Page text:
For more than a century, the Redgraves have defined theatre and film. Drawing on personal knowledge and many interviews, this biography charts the private and professional lives of the dynasty, from the brilliant, troubled Michael Redgrave and his wife Rachel Kempson, through their offspring Lynn, Vanessa and Corin, to the triumphs and tragedies of the latest generation. The result is an epic study of a talented, volatile, passionate and controversial family.
The Odd Couple
The Curious Friendship Between Kingsley Amis and Philip Larkin
Amis was a husband, father and clubland boozer; Larkin a misanthrope who lived in self-imposed solitude. Yet from their first meeting at Oxford in 1941, the pair struck up a friendship that would last for more than 40 years. Drawing on letters, manuscripts and interviews, this richly humane study offers a glimpse into their cantankerous, controversial and often very funny private correspondence. In doing so, it also illuminates some of the finest novels and poems of the 20th century.
Tommy at War
1914–1918: The Soldiers' Own Stories
Describing – from personal experience – the horror, exhilaration, comradeship and humour of warfare, this collection of first-hand accounts attempts to convey what it was like to serve as an ordinary British soldier in the Great War. Drawing on memoirs, diaries, correspondence and recorded interviews with survivors, the narrative examines recruitment and training and the soldier's experience of the home front and life in rear echelons as well as the discomfort, boredom and terror of the front line.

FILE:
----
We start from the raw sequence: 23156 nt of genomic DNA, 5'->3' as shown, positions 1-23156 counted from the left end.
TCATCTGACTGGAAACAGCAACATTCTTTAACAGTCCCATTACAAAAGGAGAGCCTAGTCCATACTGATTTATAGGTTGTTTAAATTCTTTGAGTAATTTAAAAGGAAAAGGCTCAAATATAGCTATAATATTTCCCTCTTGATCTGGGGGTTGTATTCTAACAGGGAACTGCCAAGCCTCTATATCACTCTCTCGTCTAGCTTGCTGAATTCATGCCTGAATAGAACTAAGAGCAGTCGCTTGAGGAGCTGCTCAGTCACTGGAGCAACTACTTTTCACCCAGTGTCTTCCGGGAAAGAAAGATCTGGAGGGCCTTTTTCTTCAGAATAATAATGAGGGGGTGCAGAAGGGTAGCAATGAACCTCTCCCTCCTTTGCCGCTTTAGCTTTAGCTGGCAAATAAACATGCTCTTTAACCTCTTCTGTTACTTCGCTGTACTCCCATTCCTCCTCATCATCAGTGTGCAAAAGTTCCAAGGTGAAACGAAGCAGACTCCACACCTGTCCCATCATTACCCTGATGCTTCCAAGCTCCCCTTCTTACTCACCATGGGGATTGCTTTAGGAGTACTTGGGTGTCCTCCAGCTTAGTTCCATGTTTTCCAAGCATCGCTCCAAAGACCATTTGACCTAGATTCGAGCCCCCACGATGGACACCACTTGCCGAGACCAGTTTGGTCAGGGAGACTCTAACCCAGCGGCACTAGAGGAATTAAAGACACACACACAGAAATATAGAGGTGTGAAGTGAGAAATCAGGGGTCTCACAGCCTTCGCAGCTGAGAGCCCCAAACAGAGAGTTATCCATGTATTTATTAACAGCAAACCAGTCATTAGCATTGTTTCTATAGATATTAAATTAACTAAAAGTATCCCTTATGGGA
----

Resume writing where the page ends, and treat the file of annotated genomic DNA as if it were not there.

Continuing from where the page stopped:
The Secret Diaries of Almost Everyone
This collection of revelatory, though utterly made-up, accounts from The Times includes new introductions from the author, whose satire skewers luminaries like Ed Balls, David Cameron, EL James, Prince Harry, Vladimir Putin, Oprah Winfrey – and Jeremy Clarkson ('Wednesday: A day in the Top Gear studio with Hammond and the other one, brainstorming new ways to be mean about the Germans').
The Scandalous Life and Times of WT Stead
Long before phone hacking and the Fake Sheikh, there was WT Stead. This gripping biography charts the life and career of a Fleet Street legend. It recounts his dramatic abduction of a 13-year-old girl to expose the evils of child prostitution, an exploit that earned him a prison sentence but changed the law, and records his death in the greatest news story of the era – the sinking of the Titanic.
The Frog with Self-Cleaning Feet
and Other Extraordinary Tales from the Animal World
Wild animals can do the most extraordinary things: some use tools and solve complex problems; others are devious – they cheat, steal and run protection rackets. Michael Bright presents a miscellany of animal anecdotes, facts and figures about the most venomous, most dangerous and most bizarre animals, including the animal with the largest tongue, the one with the most powerful bite and even a bird that can tell the time.